You just work with the situations that you are presented with. While masks were not a requirement at tables during the 2021 WSOP, there were players who still opted to wear them. Sometimes people are just so recognisable even with a mask, that it was easy to figure out. There were some who would need a double take, and then there were some who were missed completely because of them.
What sort of job(s) – if any – did you have before getting into poker?
I completed school when I was 17 and had no interest in going to college, so I worked in a local supermarket for a number of years before leaving that. I floated around for a while doing odd jobs over the years, and then playing poker around Dublin.
In my mid 20s, I went to community college and studied computer networks and software systems. I finished that course and got my qualifications and a little while after that is when I started to get into poker. The rest, as they say, is history.
As a freelance photographer you have a certain idea from year to year what events you are likely to work on but when a global pandemic comes along and stops the majority of the world, travelling for events wasn’t happening. During lockdown I was out of work once again as no events were going ahead so that was tough at times but I eventually picked up some work locally delivering kitchens for a design company called Kitchen World.
It actually ended up being a pretty fun job as I was travelling all around Dublin and up and down the east coast or Ireland getting to see the countryside and some wonderful houses and got to work with some nice people. Doesn’t hurt delivering HEAVY kitchens leading up to your wedding to drop some extra weight.
Tell us a bit about your personal life; where you live, family, etc.
I live with my wife Laura and father Danny Sr. in Dublin, Ireland. People have the perception that it’s always raining here but when the sun is shining, there’s no other place I’d rather be.
Laura and I originally planned to get married in May 2020. Two weeks after the wedding, I would’ve been heading to Vegas for seven weeks to cover the WSOP. Unfortunately, we had to postpone the wedding twice but on the third date we were able to have the absolute BEST day of our lives. We chose 11/11/21, and it was a beautiful day!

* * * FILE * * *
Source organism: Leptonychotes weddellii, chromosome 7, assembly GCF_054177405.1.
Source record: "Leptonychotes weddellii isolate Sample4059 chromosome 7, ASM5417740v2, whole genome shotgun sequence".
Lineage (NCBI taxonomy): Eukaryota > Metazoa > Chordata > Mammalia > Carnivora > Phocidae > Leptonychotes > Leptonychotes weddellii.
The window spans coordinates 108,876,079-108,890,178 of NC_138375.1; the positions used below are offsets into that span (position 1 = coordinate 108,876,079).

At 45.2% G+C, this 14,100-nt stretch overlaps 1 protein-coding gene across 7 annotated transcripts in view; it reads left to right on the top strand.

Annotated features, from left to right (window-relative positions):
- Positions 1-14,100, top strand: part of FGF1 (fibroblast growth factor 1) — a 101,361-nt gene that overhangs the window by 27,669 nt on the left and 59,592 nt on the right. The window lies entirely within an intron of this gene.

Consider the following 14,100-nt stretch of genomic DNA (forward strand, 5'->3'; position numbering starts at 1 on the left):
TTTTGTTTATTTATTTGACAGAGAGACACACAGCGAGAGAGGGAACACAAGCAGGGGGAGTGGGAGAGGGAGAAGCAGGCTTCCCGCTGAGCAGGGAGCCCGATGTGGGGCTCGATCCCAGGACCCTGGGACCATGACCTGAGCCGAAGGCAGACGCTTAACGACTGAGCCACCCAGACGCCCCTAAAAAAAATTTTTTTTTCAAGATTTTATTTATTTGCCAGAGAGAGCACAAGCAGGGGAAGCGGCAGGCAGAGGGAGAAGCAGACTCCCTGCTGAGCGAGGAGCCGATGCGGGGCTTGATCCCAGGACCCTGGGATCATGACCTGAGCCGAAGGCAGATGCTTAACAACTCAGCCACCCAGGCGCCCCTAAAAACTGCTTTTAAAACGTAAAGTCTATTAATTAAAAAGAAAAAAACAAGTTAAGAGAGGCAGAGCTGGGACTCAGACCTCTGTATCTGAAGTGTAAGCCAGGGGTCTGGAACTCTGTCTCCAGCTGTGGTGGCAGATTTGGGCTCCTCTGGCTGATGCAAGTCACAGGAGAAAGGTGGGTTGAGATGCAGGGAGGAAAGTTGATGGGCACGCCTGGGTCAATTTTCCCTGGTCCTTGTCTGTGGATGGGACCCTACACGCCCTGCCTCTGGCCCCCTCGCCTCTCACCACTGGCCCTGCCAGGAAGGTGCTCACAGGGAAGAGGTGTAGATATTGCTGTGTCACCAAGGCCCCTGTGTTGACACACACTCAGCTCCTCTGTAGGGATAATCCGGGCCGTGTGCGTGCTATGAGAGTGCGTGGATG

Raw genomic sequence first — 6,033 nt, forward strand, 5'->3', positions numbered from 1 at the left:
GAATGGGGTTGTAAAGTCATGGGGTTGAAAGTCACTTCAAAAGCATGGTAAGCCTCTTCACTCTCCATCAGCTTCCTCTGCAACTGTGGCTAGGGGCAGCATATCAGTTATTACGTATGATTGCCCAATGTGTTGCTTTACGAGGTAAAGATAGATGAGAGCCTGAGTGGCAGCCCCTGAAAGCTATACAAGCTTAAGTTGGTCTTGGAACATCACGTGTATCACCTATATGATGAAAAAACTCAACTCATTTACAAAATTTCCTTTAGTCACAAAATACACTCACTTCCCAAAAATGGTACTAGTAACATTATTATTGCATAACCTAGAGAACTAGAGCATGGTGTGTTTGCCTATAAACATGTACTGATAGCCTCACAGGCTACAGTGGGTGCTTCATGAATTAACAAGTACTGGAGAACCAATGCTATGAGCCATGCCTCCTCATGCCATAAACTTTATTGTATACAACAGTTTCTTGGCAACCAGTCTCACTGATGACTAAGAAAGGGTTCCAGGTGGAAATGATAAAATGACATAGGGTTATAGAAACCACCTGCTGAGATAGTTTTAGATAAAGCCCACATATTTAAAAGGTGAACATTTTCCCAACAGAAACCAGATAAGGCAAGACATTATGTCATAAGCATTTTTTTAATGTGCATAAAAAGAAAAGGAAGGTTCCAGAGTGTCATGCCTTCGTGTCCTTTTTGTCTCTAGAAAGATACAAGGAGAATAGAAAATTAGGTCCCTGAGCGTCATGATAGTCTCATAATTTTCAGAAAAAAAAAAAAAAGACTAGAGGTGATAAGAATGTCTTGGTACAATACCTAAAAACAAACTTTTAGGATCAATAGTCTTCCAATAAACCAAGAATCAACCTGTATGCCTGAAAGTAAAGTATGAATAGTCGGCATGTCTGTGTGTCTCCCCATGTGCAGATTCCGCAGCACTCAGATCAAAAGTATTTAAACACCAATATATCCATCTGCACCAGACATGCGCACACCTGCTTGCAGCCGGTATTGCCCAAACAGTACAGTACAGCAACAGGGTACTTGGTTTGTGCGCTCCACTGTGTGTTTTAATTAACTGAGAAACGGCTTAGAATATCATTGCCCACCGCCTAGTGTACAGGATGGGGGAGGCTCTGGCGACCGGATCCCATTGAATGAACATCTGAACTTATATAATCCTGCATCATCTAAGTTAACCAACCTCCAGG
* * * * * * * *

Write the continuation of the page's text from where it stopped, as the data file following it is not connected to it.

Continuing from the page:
I had a feeling that when the WSOP wasn’t going ahead during the summer of 2021, that it would fall during my wedding date. Quelle surprise: it did. I can’t really think of too many better reasons to cut a work trip short than to fly home to marry the woman you love.
On a side note, hopefully this article will give her some insight into my life in poker that we haven’t talked about already. She’s really understanding of the life that I’ve lived and continue to do so with travel. It’s tough leaving her to head away but it’s one of the best feelings knowing that there’s always a smiling face and the biggest hug waiting for me at the airport when I return home.
How often do you play poker?
Back in 2009 I had a decent little score in a tournament in Dublin and won €5,900, so I took that money and used it to visit my family in the US. My aunt lives in Los Angeles so I went and stayed with her for a week and then spent one week with my cousin and her husband in Las Vegas. The WSOP was going on at that time and I remember bumping into Scotty Nguyen in the Rio hallways and asking to get my photo taken with him and then only a couple short years later I was now taking his photo across the table was a goal come true for this poker fan-turned-photographer.
I do enjoy playing the media tournaments at EPTs and the WSOP, as they are a way to kick back with colleagues.
I very rarely get the chance or have the inclination to be playing poker much over the last number of years.
It really did consume a lot of my life back in the day and I would just constantly talk about it to friends. I’m sure it got to a stage where they would just tune out. Soaking up so much poker, I’d watch all the televised shows about it. There was a period a number of years ago when I was very busy and just travelled a lot. So when I had some free time at home, I wanted to be away from it all and just enjoy hanging out with family and friends and spend time relaxing.